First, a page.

When I first came across SpY’s work earlier in the year I was intrigued and eager to see more. A few weeks ago the Spanish urban artist updated his site and with it, a plethora of fresh ideas. Not wanting to leave it there we got in touch to find out more.
How do you describe your work and what’s the most common misconception?
I want my pieces to be a parenthesis in the automatic urban inertia. Little bits of intention that hide around the corner to surprise those who allow themselves to be surprised. Equally full of irony and positive humor, they appear to pass on a smile, incite reflection, and favor a more awake conscience.
How long does it take to go from initial idea to execution?
I don’t have a defined method. I look for the best way of developing my interventions, from the location, the idea, the development and production of the work all the way to the documentation and the encounter with the pedestrian. Sometimes the place suggests the idea. There are times that a social circumstance leads me to develop an intervention. Other times an idea takes me to a place and in other works I simply want to communicate something and I look for the best way to do it. I try to be receptive to the dialogue of the city, that has for years been the framework in which I have expressed myself and communicated my ideas.
Has your work ever got you into trouble?
Not always, although there are pieces a bit more daring than others, I am usually very careful with respect to that.
Do you spend time around the public pieces to gage reaction?
Many times I see the reaction of the people towards the work and generally they have positive opinions. There are those who see it as a free and selfless act and identify with it and others who see it as vandalism.
When people encounter the works they realise that they don’t have an institutional aspect nor seem like they have been authorized. With this there is someone who dedicates their time to carrying out these interventions freely and spontaneously. If the recipient likes the work, he sees it as a romantic act and carries a part of that intervention with him. This whole process is part of the work from the moment it is born until it dies.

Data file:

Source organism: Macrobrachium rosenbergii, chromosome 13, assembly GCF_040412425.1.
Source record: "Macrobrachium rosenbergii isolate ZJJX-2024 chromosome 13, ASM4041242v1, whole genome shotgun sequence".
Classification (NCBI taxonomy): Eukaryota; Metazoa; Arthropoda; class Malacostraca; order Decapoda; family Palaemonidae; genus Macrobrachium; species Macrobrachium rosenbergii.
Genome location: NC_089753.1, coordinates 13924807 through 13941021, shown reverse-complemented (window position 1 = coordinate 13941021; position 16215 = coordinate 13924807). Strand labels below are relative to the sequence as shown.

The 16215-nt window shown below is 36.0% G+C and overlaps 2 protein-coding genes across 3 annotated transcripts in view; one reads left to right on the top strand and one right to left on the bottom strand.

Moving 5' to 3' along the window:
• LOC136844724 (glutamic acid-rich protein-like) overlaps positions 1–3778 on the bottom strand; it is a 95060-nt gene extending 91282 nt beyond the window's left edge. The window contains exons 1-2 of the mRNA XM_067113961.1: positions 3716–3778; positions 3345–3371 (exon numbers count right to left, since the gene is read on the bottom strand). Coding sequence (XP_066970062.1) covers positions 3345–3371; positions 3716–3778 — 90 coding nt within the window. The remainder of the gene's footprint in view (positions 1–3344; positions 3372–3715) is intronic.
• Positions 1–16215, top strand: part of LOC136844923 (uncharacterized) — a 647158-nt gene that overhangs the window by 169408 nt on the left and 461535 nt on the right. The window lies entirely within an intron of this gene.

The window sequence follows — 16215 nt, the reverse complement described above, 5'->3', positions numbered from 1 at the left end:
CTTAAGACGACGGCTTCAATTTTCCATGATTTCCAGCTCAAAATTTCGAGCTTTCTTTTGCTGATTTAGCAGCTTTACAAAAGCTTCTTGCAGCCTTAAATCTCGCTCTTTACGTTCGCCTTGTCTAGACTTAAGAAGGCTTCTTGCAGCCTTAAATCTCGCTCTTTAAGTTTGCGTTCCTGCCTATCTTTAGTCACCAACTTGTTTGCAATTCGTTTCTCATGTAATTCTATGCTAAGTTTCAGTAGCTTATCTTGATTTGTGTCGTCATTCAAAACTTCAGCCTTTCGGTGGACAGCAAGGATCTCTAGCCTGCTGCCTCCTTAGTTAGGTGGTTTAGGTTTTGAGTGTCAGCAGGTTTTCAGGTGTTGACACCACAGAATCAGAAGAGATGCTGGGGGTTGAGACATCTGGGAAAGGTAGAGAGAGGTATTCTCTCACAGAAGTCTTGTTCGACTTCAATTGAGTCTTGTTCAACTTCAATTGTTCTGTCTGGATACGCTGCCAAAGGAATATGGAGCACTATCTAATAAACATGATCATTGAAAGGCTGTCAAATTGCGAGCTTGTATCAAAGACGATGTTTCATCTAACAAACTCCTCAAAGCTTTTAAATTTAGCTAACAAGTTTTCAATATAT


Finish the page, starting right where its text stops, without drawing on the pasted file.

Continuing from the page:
What do you consider a successful piece?
The piece that connects with the person, that makes him react in some way or another, that awakes the conscience, that brings a smile, that makes the person who sees it an accomplice, that communicates, that hatches from its urban routine.
One never knows. I have many pieces prepared. Each work is presented as a new proposal and as a new challenge – I have just finished a wave of them that will soon be seen in the street or on my webpage.
- "Where’s my community?": Skin Deep and POC on the need for diversity in the film industry
- Jee-ook Choi conveys complex ideas using fine linework and muted colours
- Photographer Mehdi Lacoste on working with Actress
- French designer Victoire Coyon’s understated portfolio
- Unit Editions’ upcoming book on the unparalleled work of Paula Scher
- A creative composite of illustration: ten years of Christoph Ruckhäberle’s Lubok
- A new national identity: Smörgåsbord Studio rebrands Wales
- Graphic design gems: Chicago gang business cards from the 1970s and 80s
- Photographer Dougie Wallace captures the super rich spenders of “Harrodsburg”
- “Romance in a sort-of fantasy world”: photographer Molly Matalon's new work (some NSFW)
- Studio Michael Satter’s sophisticatedly simple graphic design portfolio
- Harry Pearce and Pentagram create a new identity for Pink Floyd’s record label